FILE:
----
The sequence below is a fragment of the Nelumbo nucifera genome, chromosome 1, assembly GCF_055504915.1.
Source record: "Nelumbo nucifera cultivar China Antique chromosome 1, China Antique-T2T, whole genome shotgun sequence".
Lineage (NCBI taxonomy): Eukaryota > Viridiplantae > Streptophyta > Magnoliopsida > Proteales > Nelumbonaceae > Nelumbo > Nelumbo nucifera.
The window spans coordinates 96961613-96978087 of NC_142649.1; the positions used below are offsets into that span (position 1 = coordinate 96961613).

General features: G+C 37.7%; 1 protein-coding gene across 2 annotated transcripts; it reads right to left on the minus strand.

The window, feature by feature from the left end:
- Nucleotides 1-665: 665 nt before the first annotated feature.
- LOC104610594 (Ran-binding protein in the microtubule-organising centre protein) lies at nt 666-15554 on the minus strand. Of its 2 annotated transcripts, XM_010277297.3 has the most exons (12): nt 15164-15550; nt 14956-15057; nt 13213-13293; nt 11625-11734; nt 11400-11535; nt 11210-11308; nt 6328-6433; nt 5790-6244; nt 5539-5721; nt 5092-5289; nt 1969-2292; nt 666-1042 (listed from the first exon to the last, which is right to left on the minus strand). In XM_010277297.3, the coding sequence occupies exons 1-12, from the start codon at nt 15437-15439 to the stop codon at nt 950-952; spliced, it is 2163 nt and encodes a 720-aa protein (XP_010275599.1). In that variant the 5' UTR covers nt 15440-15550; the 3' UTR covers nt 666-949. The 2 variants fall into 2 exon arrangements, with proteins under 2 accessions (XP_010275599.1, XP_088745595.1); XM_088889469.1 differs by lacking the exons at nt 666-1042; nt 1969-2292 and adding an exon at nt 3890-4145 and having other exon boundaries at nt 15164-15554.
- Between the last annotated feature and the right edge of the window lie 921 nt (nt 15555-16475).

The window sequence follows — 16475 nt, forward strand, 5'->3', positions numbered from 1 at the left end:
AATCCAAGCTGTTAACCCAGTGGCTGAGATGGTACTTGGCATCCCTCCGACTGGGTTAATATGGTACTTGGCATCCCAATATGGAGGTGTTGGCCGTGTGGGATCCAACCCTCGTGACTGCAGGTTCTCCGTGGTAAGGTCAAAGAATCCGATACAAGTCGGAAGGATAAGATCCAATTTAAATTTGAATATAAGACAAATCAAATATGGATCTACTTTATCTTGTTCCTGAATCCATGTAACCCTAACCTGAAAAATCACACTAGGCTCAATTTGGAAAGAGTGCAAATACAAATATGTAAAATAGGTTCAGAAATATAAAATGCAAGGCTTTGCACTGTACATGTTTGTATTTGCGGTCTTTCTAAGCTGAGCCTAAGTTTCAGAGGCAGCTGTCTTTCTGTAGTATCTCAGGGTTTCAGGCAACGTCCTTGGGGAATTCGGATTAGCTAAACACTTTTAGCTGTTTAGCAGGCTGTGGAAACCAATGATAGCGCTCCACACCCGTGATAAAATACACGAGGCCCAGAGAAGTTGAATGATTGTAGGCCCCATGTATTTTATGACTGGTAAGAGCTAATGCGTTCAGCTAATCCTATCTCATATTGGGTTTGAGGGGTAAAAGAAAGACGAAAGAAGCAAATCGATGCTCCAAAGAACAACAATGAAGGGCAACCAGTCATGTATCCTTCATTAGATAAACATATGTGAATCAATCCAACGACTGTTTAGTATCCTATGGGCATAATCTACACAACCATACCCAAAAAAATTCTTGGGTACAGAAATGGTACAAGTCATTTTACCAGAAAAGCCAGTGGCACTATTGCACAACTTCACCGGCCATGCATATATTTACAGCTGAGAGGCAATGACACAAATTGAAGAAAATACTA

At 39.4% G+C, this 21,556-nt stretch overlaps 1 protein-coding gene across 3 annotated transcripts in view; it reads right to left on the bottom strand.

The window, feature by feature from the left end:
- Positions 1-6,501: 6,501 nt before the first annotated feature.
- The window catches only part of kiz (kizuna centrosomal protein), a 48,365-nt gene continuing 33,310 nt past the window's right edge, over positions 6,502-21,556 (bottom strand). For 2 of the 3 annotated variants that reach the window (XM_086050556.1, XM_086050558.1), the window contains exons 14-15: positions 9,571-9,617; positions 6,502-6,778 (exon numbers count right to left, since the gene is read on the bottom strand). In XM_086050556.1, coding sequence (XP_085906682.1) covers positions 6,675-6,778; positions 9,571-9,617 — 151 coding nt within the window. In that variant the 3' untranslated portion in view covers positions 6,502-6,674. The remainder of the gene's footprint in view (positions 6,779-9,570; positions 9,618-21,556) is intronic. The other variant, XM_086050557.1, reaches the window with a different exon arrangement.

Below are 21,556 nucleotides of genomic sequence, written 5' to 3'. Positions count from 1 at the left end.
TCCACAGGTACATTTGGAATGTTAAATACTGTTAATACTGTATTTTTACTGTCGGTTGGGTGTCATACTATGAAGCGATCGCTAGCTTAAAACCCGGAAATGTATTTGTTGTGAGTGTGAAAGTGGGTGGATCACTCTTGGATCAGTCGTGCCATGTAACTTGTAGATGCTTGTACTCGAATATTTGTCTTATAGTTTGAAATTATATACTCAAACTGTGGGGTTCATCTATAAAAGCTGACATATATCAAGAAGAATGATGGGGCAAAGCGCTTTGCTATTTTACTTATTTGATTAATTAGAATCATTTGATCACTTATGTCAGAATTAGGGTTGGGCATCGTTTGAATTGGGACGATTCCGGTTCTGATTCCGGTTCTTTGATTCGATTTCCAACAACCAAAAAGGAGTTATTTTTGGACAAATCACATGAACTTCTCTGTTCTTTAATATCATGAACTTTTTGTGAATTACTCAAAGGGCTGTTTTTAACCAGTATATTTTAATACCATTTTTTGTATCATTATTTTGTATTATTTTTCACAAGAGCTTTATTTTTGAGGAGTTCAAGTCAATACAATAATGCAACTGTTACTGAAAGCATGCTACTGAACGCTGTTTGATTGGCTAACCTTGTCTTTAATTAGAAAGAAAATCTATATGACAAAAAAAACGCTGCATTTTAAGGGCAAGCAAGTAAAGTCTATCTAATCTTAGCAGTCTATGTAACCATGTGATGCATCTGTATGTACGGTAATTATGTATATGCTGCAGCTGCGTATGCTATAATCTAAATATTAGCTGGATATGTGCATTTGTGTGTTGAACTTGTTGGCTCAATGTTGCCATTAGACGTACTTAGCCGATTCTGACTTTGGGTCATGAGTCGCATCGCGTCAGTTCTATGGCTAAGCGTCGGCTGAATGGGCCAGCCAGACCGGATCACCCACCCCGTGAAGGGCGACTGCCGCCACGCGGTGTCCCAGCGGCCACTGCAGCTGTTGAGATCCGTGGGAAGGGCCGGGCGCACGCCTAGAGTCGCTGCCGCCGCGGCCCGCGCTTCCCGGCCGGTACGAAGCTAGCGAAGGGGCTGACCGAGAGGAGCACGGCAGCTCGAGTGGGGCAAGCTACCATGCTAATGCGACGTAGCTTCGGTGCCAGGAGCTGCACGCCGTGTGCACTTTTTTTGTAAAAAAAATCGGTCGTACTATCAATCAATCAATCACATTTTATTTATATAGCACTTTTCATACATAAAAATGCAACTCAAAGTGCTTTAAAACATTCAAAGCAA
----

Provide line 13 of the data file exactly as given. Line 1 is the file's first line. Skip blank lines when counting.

The window, feature by feature from the left end: